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Lessons from ShareLab: Liftshare & HappyCT

In 2016 we launched the ShareLab Fund with a call for ideas that made use of collaborative digital platforms to create social impact. We selected eight pioneers who we’ve been working with closely over the last year and a half. Now the process is coming to a close and we’re starting to review the progress made and the lessons learnt. We’re going to be publishing updates as they come along and will wrap things up by collating our findings into a formal set of observations and recommendations.

Using lessons from the sharing economy to help solve transport poverty, loneliness and isolation

The HappyCT project was selected for funding as community transport seemed just the kind of under-utilised resource that could be successfully unlocked through technology. Led by Ali Clabburn, founder of Liftshare, the UK's largest car-sharing platform, this was judged to be a great idea and backed by a highly credible team. The project focused on how they could use their expertise and SaaS (software as a service) platform to help make community transport more accessible for those in need, as well as enabling a more sustainable model for providers by filling empty seats.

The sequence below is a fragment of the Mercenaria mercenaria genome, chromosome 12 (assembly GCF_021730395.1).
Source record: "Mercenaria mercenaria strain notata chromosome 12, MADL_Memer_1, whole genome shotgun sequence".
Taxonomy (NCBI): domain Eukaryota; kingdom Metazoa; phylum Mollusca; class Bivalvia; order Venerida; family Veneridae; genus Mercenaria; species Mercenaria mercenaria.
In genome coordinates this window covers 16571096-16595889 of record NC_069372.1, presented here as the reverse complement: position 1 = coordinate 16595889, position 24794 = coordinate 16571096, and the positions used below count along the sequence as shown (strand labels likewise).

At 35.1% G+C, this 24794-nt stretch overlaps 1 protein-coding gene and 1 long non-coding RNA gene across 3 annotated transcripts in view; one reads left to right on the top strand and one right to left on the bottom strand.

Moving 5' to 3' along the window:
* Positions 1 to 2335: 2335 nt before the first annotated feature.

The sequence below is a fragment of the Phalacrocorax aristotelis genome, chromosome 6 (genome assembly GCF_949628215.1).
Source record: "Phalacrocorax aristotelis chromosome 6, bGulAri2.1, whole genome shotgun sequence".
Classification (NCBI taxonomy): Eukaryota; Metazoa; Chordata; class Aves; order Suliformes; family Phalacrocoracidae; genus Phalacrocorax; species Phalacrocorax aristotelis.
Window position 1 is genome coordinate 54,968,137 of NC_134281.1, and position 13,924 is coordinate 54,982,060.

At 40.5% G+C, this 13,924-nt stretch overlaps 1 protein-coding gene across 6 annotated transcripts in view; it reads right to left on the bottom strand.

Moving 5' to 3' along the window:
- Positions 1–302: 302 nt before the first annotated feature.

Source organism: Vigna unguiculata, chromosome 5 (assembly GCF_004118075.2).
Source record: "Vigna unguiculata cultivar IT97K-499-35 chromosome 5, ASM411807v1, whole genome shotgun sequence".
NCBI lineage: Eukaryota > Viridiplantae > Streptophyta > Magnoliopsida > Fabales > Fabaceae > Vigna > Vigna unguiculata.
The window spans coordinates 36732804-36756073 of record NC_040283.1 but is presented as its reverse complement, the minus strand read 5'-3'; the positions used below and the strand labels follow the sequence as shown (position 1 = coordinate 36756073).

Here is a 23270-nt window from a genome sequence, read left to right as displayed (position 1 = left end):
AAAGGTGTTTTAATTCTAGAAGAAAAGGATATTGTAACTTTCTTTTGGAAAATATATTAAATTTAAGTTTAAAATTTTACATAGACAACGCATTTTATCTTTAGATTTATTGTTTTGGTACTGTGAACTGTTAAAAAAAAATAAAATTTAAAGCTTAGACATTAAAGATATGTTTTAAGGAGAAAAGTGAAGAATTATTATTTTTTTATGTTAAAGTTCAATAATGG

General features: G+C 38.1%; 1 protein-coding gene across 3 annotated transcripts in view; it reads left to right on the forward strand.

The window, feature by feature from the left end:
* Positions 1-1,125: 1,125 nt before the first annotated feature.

Things didn't quite work out as planned but the experience and insight gained is invaluable.

Here, CEO Ali Clabburn [AC] and Project Manager Jules Staples [JS] share what they have achieved so far, their key learnings and next steps for the future.

Volunteers and users of North Norfolk Community Bus

Why did you choose community transport as an area to focus on?

AC: Liftshare is a mission-driven social enterprise with a belief that many of the world’s mobility problems can be solved through sharing. While our primary focus for the last 20 years has been on helping individuals share cars to work, we’ve also developed a number of award winning tools and services to support other modes of sustainable transport. Community transport was one area we’d not worked in before but it had many similarities with what we do.

Community transport (CT) forms an essential part of our mobility mix however it needs to keep up with the ever-changing demands of the marketplace in order to stay relevant and viable. The rapid pace of change in some areas of the mobility market over recent years has highlighted the massive latent demand for providing personalised, demand-based, affordable services.

Whilst there is so much to love about the community transport sector, it has been very slow at embracing new ways of working.

The rise of loneliness in the UK is linked to transport poverty; the inability for many people to get out and about and engage in conversation with others on a regular basis. Often this happens as people are isolated in rural areas with little access to transport, or find transport too expensive.